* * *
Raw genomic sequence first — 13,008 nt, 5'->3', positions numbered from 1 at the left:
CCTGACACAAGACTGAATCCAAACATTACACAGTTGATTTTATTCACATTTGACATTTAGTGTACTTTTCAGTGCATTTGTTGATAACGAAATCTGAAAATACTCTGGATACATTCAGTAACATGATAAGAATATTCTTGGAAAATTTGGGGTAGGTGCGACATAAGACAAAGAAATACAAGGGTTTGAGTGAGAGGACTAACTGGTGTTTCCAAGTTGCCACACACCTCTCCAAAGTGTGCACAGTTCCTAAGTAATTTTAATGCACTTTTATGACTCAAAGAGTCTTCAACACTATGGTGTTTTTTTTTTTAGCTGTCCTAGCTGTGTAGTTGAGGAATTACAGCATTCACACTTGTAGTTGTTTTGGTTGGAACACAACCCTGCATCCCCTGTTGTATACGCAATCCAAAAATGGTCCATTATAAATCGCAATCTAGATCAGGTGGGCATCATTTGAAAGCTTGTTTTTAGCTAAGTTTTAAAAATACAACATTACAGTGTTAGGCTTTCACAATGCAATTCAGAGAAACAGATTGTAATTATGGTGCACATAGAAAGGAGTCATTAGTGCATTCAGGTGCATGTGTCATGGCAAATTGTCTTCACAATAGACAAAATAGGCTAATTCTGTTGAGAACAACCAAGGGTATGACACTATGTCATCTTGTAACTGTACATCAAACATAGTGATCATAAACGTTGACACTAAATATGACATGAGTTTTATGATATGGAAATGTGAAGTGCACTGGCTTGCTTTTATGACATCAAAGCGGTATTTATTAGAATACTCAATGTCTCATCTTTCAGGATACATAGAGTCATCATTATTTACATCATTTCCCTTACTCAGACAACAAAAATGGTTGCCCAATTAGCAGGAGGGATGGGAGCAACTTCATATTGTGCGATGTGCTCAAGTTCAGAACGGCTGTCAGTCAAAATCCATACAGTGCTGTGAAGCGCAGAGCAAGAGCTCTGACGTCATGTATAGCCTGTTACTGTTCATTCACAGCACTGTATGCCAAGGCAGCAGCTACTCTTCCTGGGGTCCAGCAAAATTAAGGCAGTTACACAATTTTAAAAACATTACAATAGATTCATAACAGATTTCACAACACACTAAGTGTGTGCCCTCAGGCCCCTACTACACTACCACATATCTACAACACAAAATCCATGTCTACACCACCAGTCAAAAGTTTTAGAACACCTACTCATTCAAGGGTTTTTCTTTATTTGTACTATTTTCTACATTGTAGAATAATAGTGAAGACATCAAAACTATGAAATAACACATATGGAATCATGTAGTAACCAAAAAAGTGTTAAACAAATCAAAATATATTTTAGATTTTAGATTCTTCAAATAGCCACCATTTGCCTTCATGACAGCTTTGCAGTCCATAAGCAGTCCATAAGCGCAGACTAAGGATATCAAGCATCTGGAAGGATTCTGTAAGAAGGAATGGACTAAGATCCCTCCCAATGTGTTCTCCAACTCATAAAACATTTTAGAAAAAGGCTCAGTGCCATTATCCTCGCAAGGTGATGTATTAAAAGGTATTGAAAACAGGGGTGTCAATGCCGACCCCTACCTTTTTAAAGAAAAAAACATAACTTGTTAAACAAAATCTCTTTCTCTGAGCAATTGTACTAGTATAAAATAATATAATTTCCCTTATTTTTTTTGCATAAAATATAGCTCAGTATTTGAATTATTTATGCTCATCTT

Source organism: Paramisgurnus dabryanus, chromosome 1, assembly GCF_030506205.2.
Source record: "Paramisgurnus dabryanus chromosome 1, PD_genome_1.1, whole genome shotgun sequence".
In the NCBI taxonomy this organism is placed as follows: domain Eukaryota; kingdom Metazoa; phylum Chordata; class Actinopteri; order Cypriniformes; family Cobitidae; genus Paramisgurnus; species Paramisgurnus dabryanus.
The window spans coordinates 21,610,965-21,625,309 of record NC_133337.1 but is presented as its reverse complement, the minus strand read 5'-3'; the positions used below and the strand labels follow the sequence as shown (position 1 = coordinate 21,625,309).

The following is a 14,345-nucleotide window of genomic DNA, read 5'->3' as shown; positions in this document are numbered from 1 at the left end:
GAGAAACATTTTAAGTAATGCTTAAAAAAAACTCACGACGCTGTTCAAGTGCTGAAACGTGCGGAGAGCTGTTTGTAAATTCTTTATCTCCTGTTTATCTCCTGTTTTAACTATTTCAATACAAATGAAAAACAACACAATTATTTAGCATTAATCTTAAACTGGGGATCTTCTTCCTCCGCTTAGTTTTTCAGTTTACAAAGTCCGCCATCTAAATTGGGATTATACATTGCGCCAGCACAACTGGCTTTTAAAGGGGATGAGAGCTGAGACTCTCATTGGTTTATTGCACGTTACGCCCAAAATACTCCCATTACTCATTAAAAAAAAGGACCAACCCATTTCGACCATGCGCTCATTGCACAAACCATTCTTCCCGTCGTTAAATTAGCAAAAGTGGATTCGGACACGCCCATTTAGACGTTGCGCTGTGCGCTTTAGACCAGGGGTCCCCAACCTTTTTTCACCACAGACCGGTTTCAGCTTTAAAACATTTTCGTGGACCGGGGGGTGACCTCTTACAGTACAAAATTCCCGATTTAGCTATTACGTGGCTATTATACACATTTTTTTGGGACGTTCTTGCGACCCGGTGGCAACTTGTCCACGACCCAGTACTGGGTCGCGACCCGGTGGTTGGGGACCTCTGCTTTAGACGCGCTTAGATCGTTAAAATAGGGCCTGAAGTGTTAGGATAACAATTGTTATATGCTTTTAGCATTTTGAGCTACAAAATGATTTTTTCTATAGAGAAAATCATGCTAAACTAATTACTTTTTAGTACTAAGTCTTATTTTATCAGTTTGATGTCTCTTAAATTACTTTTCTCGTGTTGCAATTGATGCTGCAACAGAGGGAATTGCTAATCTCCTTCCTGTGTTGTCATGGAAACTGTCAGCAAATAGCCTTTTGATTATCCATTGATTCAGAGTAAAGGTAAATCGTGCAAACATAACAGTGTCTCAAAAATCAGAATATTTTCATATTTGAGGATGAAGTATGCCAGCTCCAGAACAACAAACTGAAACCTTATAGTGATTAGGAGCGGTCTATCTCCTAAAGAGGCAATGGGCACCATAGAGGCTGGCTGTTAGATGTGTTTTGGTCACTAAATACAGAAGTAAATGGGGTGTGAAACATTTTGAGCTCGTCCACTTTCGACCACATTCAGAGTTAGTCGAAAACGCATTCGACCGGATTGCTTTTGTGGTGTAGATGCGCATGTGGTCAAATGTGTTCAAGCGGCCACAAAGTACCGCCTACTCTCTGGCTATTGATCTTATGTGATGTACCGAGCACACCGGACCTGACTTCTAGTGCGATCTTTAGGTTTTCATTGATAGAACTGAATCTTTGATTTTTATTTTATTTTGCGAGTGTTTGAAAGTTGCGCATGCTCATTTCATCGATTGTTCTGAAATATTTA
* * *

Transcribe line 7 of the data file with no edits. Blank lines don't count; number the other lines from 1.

The following is a 14,345-nucleotide window of genomic DNA, read 5'->3' as shown; positions in this document are numbered from 1 at the left end: